Monday, February 27, 2012

Michigan's GOP presidential primary race remains tight, polls say

(Detroit Free Press) WASHINGTON – Who is poised to win Tuesday’s Republican presidential primary in Michigan? After nearly two weeks of heavy campaigning, it appears to be too close to tell.

Two polls released Sunday showed a tight race between Mitt Romney, the former Massachusetts governor, and Rick Santorum, the former U.S. senator from Pennsylvania. One, from Public Policy Polling, had Romney up 39% to 37% (with 13% for Ron Paul and 9% for Newt Gingrich), continuing a recent trend in polls showing Romney ahead.

But the other, from Mitchell Research/Rosetta Stone and performed for the Michigan Information & Research Service (MIRS), showed Santoum back on top, 37% to 35% for Romney. (It also reversed the order of those trailing, with Gingrich having 9% and Paul having 8%)

A third poll, from Foster McCollum White & Associates showed Romney with a much larger lead – 39% to 31% (with Gingrich and Paul each with 9%).

What it may indicate is an electorate so volatile and split that it is impossible to pick a winner. PPP noted that Romney has a big advantage among people who cast their absentee votes early and that gives him an edge – even though Santorum actually holds a slight edge among those who plan to vote Tuesday.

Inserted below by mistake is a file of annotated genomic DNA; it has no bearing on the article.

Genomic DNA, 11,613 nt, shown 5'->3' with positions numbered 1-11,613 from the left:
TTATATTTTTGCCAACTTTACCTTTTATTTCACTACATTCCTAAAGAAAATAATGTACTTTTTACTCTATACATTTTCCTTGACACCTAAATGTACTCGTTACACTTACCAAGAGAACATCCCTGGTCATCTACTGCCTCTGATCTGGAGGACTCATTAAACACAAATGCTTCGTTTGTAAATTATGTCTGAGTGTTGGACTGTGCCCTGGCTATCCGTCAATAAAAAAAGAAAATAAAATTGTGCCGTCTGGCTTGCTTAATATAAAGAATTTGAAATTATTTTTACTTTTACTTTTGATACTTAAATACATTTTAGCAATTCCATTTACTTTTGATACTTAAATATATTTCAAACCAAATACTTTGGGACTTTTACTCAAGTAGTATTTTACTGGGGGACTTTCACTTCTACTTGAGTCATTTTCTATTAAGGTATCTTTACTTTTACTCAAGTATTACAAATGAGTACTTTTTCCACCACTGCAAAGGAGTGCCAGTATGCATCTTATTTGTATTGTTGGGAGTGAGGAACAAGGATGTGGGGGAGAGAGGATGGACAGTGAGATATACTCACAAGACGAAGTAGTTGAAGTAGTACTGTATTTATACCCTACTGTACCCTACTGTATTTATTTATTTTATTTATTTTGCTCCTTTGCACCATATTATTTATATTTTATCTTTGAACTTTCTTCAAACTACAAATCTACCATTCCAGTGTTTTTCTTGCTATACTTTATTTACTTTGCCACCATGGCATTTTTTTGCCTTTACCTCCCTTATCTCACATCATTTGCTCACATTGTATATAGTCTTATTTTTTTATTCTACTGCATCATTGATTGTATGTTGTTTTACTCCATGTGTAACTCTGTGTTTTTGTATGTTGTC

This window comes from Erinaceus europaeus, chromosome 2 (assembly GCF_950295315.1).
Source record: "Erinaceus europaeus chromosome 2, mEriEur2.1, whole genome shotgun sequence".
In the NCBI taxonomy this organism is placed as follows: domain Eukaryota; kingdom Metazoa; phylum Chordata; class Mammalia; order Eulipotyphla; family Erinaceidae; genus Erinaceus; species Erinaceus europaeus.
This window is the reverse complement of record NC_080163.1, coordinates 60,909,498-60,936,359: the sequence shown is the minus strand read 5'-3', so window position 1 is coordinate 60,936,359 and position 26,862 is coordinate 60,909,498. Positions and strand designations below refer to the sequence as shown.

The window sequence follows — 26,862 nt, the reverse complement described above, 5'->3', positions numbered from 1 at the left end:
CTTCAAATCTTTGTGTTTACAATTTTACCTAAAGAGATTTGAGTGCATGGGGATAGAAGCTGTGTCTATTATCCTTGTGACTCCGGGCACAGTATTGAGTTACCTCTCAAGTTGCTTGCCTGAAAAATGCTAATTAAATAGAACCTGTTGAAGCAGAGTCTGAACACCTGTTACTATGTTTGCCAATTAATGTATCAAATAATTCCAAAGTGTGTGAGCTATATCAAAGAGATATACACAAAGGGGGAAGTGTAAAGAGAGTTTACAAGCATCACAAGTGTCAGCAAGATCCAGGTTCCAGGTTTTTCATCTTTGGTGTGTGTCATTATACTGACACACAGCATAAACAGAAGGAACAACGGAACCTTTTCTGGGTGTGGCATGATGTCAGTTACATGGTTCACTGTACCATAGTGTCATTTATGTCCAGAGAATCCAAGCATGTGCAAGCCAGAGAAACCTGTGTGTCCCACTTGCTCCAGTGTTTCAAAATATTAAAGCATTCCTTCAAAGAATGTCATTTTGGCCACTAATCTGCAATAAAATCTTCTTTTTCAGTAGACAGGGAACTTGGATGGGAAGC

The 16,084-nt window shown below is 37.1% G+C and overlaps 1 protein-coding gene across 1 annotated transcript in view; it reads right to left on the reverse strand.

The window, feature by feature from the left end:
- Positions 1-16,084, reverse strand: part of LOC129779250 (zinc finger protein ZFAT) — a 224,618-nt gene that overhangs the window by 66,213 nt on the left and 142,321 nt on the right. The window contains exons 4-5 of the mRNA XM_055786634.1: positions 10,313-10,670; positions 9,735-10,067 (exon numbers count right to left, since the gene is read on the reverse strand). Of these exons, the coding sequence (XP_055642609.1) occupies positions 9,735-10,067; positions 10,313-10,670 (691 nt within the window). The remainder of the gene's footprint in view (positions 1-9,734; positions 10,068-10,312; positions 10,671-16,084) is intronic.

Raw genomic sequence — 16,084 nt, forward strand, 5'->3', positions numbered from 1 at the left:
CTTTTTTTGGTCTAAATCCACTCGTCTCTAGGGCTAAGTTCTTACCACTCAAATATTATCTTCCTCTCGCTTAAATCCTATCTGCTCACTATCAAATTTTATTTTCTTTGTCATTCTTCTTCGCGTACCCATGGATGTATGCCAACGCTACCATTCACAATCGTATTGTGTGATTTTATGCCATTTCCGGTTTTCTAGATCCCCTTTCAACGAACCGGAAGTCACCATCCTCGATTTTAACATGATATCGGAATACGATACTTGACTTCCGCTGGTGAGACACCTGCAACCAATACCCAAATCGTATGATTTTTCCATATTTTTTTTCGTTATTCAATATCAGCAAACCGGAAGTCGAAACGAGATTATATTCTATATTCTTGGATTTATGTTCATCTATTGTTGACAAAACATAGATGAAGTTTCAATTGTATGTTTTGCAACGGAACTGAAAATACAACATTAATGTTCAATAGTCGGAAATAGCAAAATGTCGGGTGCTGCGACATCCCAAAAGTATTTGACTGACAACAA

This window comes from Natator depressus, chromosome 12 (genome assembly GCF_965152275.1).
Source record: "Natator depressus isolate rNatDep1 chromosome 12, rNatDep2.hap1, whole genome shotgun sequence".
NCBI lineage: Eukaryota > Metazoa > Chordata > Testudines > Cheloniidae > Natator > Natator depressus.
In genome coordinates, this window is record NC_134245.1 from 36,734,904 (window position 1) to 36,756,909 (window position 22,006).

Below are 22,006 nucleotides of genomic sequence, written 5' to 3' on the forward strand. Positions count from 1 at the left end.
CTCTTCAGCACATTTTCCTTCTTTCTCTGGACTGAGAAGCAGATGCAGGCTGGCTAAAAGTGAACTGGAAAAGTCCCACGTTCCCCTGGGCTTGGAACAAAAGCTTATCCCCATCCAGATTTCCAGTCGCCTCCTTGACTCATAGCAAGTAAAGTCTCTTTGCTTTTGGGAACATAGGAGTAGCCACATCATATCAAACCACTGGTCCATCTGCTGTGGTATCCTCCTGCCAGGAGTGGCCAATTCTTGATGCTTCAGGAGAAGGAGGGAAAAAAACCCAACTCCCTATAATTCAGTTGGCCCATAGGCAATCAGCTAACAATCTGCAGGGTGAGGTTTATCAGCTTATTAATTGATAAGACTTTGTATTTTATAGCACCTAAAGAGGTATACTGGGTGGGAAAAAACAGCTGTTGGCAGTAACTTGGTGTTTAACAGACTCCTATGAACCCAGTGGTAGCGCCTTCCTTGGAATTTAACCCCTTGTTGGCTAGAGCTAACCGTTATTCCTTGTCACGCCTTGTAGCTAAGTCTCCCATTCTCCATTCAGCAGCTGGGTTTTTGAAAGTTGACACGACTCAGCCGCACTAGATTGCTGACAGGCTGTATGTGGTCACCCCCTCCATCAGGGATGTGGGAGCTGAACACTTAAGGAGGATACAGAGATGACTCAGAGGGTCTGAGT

Meawnhile, Santorum’s favorability rating has declined as Romney and his supporters have hit hard at him, bringing it to a point now where Romney’s favorability is 5 points better than Santorum’s. And Romney has made significant progress in picking up support from Evangelicals, tea party voters and self-described very conservative voters, key blocs for Santorum.

The PPP poll has a margin of error of plus or minus 4.8 percentage points.

The Mitchell poll, however (margin of error plus or minus 3 percentage points), shows a different race shaping up, with Santorum’s recent campaign reestablishing sizeable leads with his core blocs of support – Evangelicals, tea party supporters and very conservative voters.

“Santorum’s strong appeal to social conservatives has been very effective,” said Steven Mitchell of Mitchell Reserch. “This race is still very close, but momentum seems to have changed. Get out the vote efforts will really count.”

Foster McCollum White’s poll (margin of error plus or minus 2 percentage points) indicated Romney was benefited by last Wednesday’s debate while Santorum was not.

The swing in the polls could also be explained by when they were done: Foster McCollum White’s poll was conducted on Thursday, the day after the debate, while PPP and Mitchell did theirs on Sunday, after several days of aggressive campaigning by both candidates.

With the polls split as they are, Tuesday's results could very likely come down to which candidate is better able to turn out his voters. Romney, with a deeper organization and greater resources, would be expected to have the edge there, but if Santorum still holds the very conservative vote by a wide margin, it could be the difference-maker. Those voters are far more likely to turn out for a Republican primary.

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